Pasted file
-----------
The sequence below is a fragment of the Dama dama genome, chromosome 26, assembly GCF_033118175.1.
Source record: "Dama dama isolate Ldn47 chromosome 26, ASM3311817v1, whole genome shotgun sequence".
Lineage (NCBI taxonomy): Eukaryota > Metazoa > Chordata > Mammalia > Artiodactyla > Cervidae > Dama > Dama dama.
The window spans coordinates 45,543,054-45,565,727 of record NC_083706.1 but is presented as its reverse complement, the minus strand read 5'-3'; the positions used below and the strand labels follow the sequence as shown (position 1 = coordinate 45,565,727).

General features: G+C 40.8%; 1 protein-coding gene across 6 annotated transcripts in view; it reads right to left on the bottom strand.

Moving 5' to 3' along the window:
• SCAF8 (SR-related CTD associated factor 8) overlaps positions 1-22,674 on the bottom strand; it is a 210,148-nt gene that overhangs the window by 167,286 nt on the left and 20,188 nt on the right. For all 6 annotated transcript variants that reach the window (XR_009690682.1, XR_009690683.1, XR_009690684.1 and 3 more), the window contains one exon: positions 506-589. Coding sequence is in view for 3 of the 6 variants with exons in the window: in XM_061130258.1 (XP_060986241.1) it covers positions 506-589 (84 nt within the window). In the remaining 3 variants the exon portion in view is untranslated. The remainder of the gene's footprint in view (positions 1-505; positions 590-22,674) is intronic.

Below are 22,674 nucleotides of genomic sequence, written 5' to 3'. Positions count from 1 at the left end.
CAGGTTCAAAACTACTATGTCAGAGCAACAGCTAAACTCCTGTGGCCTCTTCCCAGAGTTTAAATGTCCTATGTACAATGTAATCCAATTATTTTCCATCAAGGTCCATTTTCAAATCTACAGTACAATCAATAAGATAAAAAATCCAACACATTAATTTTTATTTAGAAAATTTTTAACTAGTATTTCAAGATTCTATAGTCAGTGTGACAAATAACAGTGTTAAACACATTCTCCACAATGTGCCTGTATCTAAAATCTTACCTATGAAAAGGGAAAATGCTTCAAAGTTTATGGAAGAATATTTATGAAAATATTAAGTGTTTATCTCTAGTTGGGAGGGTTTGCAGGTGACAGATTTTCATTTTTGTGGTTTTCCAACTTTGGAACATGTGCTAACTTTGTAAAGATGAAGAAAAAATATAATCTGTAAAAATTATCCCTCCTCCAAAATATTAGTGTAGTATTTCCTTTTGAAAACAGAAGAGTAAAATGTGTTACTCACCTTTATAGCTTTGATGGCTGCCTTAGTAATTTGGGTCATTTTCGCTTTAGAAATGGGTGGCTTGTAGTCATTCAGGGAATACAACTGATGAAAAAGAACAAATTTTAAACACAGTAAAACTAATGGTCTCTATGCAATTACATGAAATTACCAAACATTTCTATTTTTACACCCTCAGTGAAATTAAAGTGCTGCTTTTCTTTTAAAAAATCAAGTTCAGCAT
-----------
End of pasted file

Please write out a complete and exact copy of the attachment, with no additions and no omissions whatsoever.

The sequence below is a fragment of the Dama dama genome, chromosome 26, assembly GCF_033118175.1.
Source record: "Dama dama isolate Ldn47 chromosome 26, ASM3311817v1, whole genome shotgun sequence".
Lineage (NCBI taxonomy): Eukaryota > Metazoa > Chordata > Mammalia > Artiodactyla > Cervidae > Dama > Dama dama.
The window spans coordinates 45,543,054-45,565,727 of record NC_083706.1 but is presented as its reverse complement, the minus strand read 5'-3'; the positions used below and the strand labels follow the sequence as shown (position 1 = coordinate 45,565,727).

General features: G+C 40.8%; 1 protein-coding gene across 6 annotated transcripts in view; it reads right to left on the bottom strand.

Moving 5' to 3' along the window:
• SCAF8 (SR-related CTD associated factor 8) overlaps positions 1-22,674 on the bottom strand; it is a 210,148-nt gene that overhangs the window by 167,286 nt on the left and 20,188 nt on the right. For all 6 annotated transcript variants that reach the window (XR_009690682.1, XR_009690683.1, XR_009690684.1 and 3 more), the window contains one exon: positions 506-589. Coding sequence is in view for 3 of the 6 variants with exons in the window: in XM_061130258.1 (XP_060986241.1) it covers positions 506-589 (84 nt within the window). In the remaining 3 variants the exon portion in view is untranslated. The remainder of the gene's footprint in view (positions 1-505; positions 590-22,674) is intronic.

Below are 22,674 nucleotides of genomic sequence, written 5' to 3'. Positions count from 1 at the left end.
CAGGTTCAAAACTACTATGTCAGAGCAACAGCTAAACTCCTGTGGCCTCTTCCCAGAGTTTAAATGTCCTATGTACAATGTAATCCAATTATTTTCCATCAAGGTCCATTTTCAAATCTACAGTACAATCAATAAGATAAAAAATCCAACACATTAATTTTTATTTAGAAAATTTTTAACTAGTATTTCAAGATTCTATAGTCAGTGTGACAAATAACAGTGTTAAACACATTCTCCACAATGTGCCTGTATCTAAAATCTTACCTATGAAAAGGGAAAATGCTTCAAAGTTTATGGAAGAATATTTATGAAAATATTAAGTGTTTATCTCTAGTTGGGAGGGTTTGCAGGTGACAGATTTTCATTTTTGTGGTTTTCCAACTTTGGAACATGTGCTAACTTTGTAAAGATGAAGAAAAAATATAATCTGTAAAAATTATCCCTCCTCCAAAATATTAGTGTAGTATTTCCTTTTGAAAACAGAAGAGTAAAATGTGTTACTCACCTTTATAGCTTTGATGGCTGCCTTAGTAATTTGGGTCATTTTCGCTTTAGAAATGGGTGGCTTGTAGTCATTCAGGGAATACAACTGATGAAAAAGAACAAATTTTAAACACAGTAAAACTAATGGTCTCTATGCAATTACATGAAATTACCAAACATTTCTATTTTTACACCCTCAGTGAAATTAAAGTGCTGCTTTTCTTTTAAAAAATCAAGTTCAGCAT